‘I hope it will always retain its Londony London-ness’


Writer, artist and creator of our King’s Cross cultural map Sian Pattenden on her enduring love affair with the neighbourhood



King’s Cross I knew from afar until the early 90s. To many it represented the rotting teeth behind London’s beaming smile. Stepping off the train, the stinking Euston Road was often the first part of the capital that many visitors would see.

The monolithic station was play to a somewhat transient population which invariably attracted the darker elements of the city – drugs, knife crime, prostitution, sex shops and bad fast food restaurants. The ghosts of over a hundred years ago still haunted the area. Victorian Artist Walter Sickert, who painted the prostitutes in Camden Town. Charles Dickens, who obsessively walked through these streets, observing the poverty and desperation of the families who had no other choice but to be poor. The novelist GK Chesterton, who wearily noted the “iron heavens” and “cloudlands of great smoke” of the heavily industrialised area. And yet – and yet –

Headlines, Evening Standard c2002. Photo: Stephen Emms
Headlines, Evening Standard c2002. Photo: Stephen Emms

King’s Cross was good fun. I lived on Eversholt Street for a couple of years in 1992 and it was rough then. There was a brothel up the road and drug-dealing in Oakley Square. We were near the fish and chip shop, though, and Transformations. We would watch as a suity-type man would walk in and a few hours Bet Lynch would walk out. It was a short crawl to the pub and to the West End. It was an amazing place to live but you didn’t want to walk alone late at night, not unless you were really drunk and didn’t care anymore.

And yet – King’s Cross had a sophistication, an elegance. My flatmate introduced me to the British Library, when it was still in the centre of the British Museum. I used to walk around Bloomsbury just to take in the air. Sometimes we picked blackberries along the canal but they would make you sick (God knows who/what pissed on them). Clubs like The Cross and Bagleys were big then – you could quite reasonably stay up all weekend and, because everyone else was doing it too, no-one minded if you were a bit sluggish by Monday and mostly dead on Tuesday.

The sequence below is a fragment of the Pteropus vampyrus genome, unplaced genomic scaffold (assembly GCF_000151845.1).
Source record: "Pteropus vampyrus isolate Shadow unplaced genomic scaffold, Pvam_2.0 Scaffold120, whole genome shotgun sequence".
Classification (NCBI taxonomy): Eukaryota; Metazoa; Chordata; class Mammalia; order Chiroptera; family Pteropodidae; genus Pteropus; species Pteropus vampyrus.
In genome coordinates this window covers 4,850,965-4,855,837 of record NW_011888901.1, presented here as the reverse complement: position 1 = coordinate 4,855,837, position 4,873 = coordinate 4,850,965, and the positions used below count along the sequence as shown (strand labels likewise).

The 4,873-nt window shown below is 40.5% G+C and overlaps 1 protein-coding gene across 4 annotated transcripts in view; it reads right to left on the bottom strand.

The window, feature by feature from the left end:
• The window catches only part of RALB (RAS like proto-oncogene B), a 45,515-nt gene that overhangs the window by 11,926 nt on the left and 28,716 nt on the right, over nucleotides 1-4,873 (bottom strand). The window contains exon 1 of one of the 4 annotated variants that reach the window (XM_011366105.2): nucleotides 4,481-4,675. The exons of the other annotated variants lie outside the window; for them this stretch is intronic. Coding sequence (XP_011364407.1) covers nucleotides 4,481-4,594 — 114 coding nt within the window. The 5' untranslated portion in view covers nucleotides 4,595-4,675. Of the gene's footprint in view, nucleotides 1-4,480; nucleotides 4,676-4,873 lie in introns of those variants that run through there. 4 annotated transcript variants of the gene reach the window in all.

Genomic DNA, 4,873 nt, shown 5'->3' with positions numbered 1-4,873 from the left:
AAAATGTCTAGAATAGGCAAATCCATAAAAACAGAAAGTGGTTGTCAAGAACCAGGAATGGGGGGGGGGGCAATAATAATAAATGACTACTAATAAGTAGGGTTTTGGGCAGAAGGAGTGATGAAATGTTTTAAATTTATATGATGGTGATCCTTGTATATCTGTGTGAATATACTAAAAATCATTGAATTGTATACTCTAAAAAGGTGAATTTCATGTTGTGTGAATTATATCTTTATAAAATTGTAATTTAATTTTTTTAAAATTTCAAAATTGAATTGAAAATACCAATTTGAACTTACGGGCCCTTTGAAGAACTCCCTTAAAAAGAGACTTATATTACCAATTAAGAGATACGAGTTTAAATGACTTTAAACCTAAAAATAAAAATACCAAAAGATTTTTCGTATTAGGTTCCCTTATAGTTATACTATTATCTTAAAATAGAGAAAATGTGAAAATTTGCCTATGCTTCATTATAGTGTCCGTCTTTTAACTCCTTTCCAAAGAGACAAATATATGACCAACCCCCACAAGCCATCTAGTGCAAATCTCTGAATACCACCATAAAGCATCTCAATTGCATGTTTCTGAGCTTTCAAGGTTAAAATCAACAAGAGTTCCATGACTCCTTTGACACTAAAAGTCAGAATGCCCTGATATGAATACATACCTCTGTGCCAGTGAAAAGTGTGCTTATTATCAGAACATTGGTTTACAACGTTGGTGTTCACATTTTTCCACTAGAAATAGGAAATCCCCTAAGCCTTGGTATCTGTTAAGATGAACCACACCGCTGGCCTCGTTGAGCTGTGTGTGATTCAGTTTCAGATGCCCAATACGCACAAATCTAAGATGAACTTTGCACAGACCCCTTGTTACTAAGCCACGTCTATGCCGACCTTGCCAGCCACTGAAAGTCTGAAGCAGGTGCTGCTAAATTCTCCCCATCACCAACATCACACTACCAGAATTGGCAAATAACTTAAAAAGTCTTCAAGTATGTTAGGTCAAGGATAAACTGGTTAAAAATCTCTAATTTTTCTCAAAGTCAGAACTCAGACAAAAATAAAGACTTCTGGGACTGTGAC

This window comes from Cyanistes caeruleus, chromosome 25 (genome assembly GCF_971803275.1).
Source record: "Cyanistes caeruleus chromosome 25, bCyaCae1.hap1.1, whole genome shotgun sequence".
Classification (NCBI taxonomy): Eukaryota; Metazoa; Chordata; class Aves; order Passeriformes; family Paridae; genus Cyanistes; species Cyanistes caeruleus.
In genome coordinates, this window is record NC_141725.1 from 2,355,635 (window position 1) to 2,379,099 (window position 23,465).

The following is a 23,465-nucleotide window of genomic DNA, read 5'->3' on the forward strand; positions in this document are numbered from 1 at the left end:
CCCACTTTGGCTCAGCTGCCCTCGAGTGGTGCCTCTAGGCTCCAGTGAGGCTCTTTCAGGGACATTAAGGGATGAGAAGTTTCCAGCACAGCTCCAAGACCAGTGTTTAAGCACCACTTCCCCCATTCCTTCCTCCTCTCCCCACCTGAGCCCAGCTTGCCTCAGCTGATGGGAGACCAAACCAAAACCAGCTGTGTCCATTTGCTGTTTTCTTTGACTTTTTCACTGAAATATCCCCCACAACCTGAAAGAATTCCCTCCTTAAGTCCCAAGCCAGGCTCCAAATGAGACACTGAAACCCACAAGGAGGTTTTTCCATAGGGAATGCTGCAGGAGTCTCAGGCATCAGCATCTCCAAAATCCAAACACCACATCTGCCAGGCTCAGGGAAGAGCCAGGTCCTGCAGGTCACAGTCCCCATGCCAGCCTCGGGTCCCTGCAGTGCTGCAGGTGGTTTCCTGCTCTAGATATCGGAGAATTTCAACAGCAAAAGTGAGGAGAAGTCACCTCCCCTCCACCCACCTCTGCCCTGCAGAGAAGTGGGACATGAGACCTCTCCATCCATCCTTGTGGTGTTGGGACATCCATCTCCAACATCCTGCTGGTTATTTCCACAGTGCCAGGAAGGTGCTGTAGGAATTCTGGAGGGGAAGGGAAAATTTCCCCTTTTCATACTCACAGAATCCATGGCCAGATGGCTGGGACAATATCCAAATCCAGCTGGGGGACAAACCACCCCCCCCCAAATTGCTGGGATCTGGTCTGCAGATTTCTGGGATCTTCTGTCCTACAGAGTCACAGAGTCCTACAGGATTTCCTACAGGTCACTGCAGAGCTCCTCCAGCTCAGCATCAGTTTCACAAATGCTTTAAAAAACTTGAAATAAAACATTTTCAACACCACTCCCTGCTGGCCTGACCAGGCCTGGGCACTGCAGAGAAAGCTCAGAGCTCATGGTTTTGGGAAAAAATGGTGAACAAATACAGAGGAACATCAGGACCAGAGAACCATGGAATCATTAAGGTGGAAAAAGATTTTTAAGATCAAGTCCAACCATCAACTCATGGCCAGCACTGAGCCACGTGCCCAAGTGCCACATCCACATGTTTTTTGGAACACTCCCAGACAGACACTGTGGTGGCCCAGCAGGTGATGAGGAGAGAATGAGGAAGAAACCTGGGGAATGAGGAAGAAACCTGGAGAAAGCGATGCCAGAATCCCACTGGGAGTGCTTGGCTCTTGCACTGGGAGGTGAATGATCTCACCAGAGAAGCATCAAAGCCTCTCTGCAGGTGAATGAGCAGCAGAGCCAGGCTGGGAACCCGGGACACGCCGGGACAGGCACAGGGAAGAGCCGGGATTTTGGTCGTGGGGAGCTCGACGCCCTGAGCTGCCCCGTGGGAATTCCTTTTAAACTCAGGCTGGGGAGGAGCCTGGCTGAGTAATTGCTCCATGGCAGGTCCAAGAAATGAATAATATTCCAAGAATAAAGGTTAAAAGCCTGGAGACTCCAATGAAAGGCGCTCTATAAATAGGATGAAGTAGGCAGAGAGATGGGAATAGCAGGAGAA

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I used to look for military clothing in Laurence Corner on Hampstead Road and go to the vegetarian Indian places on Drummond Street. I once saw Kevin Rowland from Dexy’s Midnight Runners in the WH Smith by the station wearing a dress, when he was in that phase.

Industrial landscape, early 2000s. Photo: Stephen Emms
Industrial landscape, early 2000s. Photo: Stephen Emms

By 2000 someone had told me King’s Cross was “going up in the world”, but it was still filled with bed and breakfast hostels, dubious massage parlours and smelly clubs in condemned warehouses. Soon after, however, it happened. Because King’s Cross is central, historic – yet not been given unofficial museum status like parts of Paris have – it eventually attracted the property developers, the art schools and fancy cafes. It saw the rebuild of the new British Library, it snatched Eurostar from quivering Waterloo and got the Guardian.

Rapacious, corpulent, now almost executive – but some parts are down at heel still (the bits that I like). It has an edge, that overused term. Maybe it’s kept in line by the vast swathes of Somers Town and its estates which breathe cigarette smoke over the salarymen. Maybe it’s the fume-spitting trucks thundering on York Way and the beer cans floating on the Regent’s Canal.

Maybe Kevin Rowland is still standing in WH Smith, in a dress, watching commuters buy overpriced bottles of water and a copy of the Daily Express. Maybe King’s Cross will always retain its precious Londony London-ness. I hope so.

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Sian Pattenden created the King’s Cross Cultural Map, which featured on the cover of our first print issue of Gasholder. Buy a limited edition print from our online shop.

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